Additional details of the dual degree program are available in separate documentation and from the Asian Studies Program (see http://asian.la.psu.edu/graduate.shtml).

Admission Requirements

For admission to the dual-title Ph.D. degree under this program, a student must first apply and be admitted to the Applied Linguistics graduate program. Once accepted into the Applied Linguistics program, the student can apply to the Admissions Committee of the Asian Studies.  The Asian Studies Admissions Committee reviews applications and recommends students for admission to the Asian Studies program to the Graduate School. Students already in their first and second years of the Applied Linguistics graduate program may also apply to the dual-title program.

Applicants are required to submit transcripts of all previous course work from institutions of higher learning. In addition, scores from the Graduate Record Examinations (GRE) are required for applicants who have received a degree from an institution of higher education in the United States or abroad in which the medium of instruction is English. GRE scores are optional for applicants who have received a degree from an institution of higher education in which the medium of instruction is a language other than English.

There are no specific requirements for admissions into the dual-title program beyond the requirements of the Graduate School and Applied Linguistics, though applicants interested in the program should also make their interest in the dual-degree program known clearly on their applications and include remarks in their essays that explain their training, interests, and career goals in an area of Asian Studies.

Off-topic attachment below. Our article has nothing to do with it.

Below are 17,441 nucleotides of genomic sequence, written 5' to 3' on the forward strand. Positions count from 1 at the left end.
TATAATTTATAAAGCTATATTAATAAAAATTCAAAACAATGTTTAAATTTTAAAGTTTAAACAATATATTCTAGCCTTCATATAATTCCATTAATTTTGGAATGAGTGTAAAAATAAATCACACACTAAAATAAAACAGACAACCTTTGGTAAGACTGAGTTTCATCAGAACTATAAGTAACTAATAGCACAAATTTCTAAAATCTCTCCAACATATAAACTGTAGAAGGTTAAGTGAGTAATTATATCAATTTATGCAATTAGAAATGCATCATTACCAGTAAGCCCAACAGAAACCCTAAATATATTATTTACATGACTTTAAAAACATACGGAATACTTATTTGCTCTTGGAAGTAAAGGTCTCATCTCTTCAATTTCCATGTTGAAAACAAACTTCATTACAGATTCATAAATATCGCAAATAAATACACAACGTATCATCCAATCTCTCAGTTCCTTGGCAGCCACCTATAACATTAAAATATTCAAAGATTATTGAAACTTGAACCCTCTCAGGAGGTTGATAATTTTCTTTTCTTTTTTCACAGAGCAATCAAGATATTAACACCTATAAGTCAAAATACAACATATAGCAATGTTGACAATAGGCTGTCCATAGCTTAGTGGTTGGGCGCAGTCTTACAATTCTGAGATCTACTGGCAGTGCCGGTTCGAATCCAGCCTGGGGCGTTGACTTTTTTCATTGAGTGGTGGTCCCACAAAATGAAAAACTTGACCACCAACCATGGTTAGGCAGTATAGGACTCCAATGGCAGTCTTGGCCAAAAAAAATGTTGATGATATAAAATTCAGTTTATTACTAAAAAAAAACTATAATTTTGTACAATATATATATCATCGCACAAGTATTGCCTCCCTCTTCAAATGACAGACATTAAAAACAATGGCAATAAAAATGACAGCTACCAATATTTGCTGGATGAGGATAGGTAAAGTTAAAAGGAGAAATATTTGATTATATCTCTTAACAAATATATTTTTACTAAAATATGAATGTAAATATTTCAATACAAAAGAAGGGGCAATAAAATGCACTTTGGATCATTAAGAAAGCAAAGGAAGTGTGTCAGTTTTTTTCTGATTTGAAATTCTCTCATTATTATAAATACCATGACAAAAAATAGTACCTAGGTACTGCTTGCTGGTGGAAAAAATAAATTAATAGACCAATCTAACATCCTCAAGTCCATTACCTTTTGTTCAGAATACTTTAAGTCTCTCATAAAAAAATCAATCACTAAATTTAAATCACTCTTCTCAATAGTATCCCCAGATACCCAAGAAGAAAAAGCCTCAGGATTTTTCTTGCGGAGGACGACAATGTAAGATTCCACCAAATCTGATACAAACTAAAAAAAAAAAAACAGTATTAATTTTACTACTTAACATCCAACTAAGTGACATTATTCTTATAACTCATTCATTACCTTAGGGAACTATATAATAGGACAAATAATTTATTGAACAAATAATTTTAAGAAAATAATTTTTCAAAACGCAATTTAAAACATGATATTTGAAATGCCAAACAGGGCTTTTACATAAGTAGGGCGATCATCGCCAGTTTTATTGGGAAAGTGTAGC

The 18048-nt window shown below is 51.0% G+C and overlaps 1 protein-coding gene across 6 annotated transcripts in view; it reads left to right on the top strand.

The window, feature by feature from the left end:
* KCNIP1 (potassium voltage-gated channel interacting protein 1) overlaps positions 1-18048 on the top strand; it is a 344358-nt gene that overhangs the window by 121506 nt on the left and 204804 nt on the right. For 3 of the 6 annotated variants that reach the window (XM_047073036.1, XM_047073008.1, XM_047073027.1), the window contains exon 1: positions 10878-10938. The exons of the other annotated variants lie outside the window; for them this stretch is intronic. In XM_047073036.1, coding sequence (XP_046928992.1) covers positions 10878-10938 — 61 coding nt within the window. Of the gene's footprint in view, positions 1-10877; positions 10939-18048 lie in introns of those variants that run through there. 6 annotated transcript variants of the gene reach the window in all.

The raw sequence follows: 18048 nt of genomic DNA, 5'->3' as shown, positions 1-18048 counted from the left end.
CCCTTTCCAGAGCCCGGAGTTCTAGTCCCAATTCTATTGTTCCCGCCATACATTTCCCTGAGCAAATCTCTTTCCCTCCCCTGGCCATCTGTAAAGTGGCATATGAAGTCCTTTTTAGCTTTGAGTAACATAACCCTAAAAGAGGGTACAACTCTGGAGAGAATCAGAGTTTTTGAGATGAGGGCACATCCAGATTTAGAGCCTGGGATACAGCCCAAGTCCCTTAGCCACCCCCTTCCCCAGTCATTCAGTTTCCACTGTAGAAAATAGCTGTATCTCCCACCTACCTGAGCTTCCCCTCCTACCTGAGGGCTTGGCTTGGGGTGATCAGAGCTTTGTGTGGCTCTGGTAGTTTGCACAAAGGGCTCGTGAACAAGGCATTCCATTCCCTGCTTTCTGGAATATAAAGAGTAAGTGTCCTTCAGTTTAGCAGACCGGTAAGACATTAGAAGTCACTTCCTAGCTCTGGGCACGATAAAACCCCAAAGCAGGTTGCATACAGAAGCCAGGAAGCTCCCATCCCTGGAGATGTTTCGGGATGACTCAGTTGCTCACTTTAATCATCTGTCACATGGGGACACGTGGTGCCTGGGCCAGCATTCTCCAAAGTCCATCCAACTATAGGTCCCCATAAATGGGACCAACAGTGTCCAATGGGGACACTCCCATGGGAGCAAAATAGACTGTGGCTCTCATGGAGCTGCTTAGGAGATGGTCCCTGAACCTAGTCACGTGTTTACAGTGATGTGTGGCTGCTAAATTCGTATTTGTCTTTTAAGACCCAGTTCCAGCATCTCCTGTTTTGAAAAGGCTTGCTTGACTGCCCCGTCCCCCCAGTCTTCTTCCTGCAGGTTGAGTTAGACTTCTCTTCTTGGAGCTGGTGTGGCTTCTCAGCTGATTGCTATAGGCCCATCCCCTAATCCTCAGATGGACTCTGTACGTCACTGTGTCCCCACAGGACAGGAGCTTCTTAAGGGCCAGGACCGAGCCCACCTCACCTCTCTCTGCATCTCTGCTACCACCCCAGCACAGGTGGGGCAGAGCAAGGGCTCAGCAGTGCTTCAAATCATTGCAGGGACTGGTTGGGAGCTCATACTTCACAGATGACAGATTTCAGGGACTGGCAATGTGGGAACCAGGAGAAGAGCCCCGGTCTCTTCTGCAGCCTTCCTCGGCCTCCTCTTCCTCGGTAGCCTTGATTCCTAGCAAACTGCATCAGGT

General Graduate School requirements are stated in the GENERAL INFORMATION section of the Graduate Bulletin.

Degree Requirements

To qualify for an Asian Studies degree, students must satisfy the requirements of the Applied Linguistics program in which they are primarily enrolled. In addition, they must satisfy the requirements described below, as established by the Asian Studies committee. Within this framework, final course selection is determined by the student, their Asian Studies advisor, and their Applied Linguistics program advisor.

Upon a student’s acceptance by the Asian Studies Admissions Committee, the student will be assigned an Asian Studies academic advisor in consultation with the Asian Studies chair. As students develop specific scholarly interests, they may request that a different Asian Studies faculty member serve as their advisor. The student and advisor will discuss a program of study that is appropriate for the student’s professional objectives and that is in accord with the policies of The Graduate School, the Applied Linguistics department and the Asian Studies program.

Requirements for the Applied Linguistics/Asian Studies Ph.D.

The doctoral degree in Applied Linguistics and Asian Studies is awarded only to students who are admitted to the Applied Linguistics doctoral program and admitted to the dual-title degree in Asian Studies. The minimum course requirements for the dual-title Ph.D. degree in Applied Linguistics and Asian Studies are as follows:
60 credits beyond the master’s degree, INCLUDING

  • 1 credit of APLNG 580
  • 6 credits in foundations courses, which may include but need not be limited to the following: APLNG 591, APLNG 597 (Special Topics)
  • 6 credits in research methods, which may include but need not be limited to the following: APLNG 593, APLNG 597 (Language Analysis), APLNG 581, APLNG 586.
  • 6 credits in Applied Linguistics electives, to be selected in consultation with the applied linguistics advisor
  • 15 credits of Asia-related course work at the 400 or 500 level. At least 6 of these 15 credits will be from ASIA 501 and 502. As many as 6 may come from Applied Linguistics, as approved by the student's doctoral advisor and the Asian Studies Program director of graduate studies. The remaining credits can be taken in ASIA or in any department other than Applied Linguistics.
  • All-skills proficiency in one Asian language AND intermediate speaking competence in an additional language other than English

Particular courses may satisfy both the Applied Linguistics requirements and those of the Asian Studies program. Final course selection is determined by the student in consultation with their dual-title program advisors and their major program advisors.

APPLIED LINGUISTICS (APLNG) course list

 

Last Revised by the Department: Summer Session 2010

Blue Sheet Item #: 38-04-089

Review Date: 01/12/2010

Faculty updated: 5/12/14